Here’s a story that will strike a chord with most guitarists out there.
You pack up all of your gear to go to a gig.
Your guitar is in its case and is secure. All of your pedals and amp are ready to go.
You arrive at the venue and unload all of your gear. You strap your guitar over your shoulder, play through the set, and then take a quick break.
You take your guitar off your shoulder and realize you have no place to set your guitar down.
In this scenario you have two options.
- Put your guitar back into its guitar case or,
- Rest the guitar against an amp, a chair, or some other kind of furniture around.
If you have a good guitar case, then you know that your guitar is safe and sound. However, it’s not exactly a convenient option. Plus, its pretty eye catching at shows to leave your guitar out for everyone to see.
The worst thing you can do (and probably have done, at least I have) is rest your guitar on an amplifier.
In this case you may have heard the gut-wrenching sound of a guitar falling over and slamming into the ground, causing the neck to break or scratches to be born.
I want to help guitarists avoid inconveniences and broken instruments. In order to accomplish that, I’m here to help you pick the best guitar stand for your needs.
In this article I will go over the 6 best types of guitar stands you will come across on the market. I will also give you some of my favorite choices that you can look into.
Snapshot: 6 Kinds of Guitar Stands (and My Recommendations for Each)
- Wall Mount
How Do I Pick Out the Best Guitar Stand?
Picking out a stand that fits all your needs is one of the best investments that a guitarist can make. This is especially true if you think of it like you’re protecting your guitar from falling and breaking.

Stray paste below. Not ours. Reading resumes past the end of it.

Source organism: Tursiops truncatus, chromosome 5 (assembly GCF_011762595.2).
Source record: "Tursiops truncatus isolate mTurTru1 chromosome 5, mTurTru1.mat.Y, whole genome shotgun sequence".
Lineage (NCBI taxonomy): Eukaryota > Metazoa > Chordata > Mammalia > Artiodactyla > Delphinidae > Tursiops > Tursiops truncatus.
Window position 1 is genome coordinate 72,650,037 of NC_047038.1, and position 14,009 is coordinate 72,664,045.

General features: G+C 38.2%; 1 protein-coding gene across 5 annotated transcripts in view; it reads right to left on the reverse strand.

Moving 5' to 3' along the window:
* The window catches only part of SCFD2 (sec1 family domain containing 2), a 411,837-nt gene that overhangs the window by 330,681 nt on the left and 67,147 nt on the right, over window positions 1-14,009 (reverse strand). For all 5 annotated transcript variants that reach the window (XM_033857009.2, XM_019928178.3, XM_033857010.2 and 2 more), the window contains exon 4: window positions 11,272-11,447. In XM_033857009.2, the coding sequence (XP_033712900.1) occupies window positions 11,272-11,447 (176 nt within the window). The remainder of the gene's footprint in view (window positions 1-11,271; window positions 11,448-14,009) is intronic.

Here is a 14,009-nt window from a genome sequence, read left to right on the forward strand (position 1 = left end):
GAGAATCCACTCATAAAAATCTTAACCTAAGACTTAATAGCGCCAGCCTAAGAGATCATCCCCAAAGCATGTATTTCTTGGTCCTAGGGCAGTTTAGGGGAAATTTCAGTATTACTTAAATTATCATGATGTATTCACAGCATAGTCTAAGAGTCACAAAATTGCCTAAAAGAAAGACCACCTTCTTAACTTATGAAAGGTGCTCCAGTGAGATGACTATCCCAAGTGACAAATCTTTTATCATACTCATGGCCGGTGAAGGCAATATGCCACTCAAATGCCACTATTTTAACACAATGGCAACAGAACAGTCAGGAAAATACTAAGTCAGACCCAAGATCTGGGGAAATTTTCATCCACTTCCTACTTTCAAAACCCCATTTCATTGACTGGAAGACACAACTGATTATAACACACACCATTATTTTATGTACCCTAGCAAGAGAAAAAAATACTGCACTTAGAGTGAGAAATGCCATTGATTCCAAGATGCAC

However, there are so many stands out there in different designs and prices.
How does one go about choosing the right guitar stand?
Let’s look at some of the elements of a top guitar stand that you should consider when making your decision.
This goes for just about every piece of guitar equipment out there, but I bring it up mainly to suggest that you not go and buy the cheapest stand you come across. Quality guitar stands are not overly expensive to begin with and the price range is not very wide. You’ll be amazed at what a $10 stand gets you vs a $60 one. Think of it as an investment for your guitar’s safety and storage.
Perhaps the most important question you can ask yourself is where are you planning to let your guitar stand up? The best stand for your bedroom home studio may not be the best choice to take to a gig. The setting that you imagine your instrument placed in will play heavily into the other aspects of your choice in guitar stand.
There are excellent guitar stands out there that can hold multiple guitars. The most common have space for 2 or 3, but some can have up to 5, 7, or even 10. Whenever I go out to my gigs with The Outskirts I always bring my guitar rack fitted for three guitars to hold my acoustic and two electrics. With this I have easy access to all of my guitars throughout the night.
On the other side of the spectrum, I only use my one electric guitar during rehearsals, so I just keep a stand made for a single guitar in that room. The situation will help you decide what kind of stand will work best.
The best guitar stands all essentially have the same purpose: hold your guitar up. What makes one model stand apart from the others depends almost entirely on how they achieve this purpose. Some hold your guitar up just from the bottom. Others have neck rests. Some hold your guitar up on a wall.
The key is to make sure that whatever model of guitar stand you choose offers the right amount of stability that is appropriate for where you take it.
The 6 Best Kinds of Guitar Stand (And My Recommendations for Each)
Just about every guitar stand out on the market will fall into one of each of these categories of guitar stand.
1. A-Frame Guitar Stands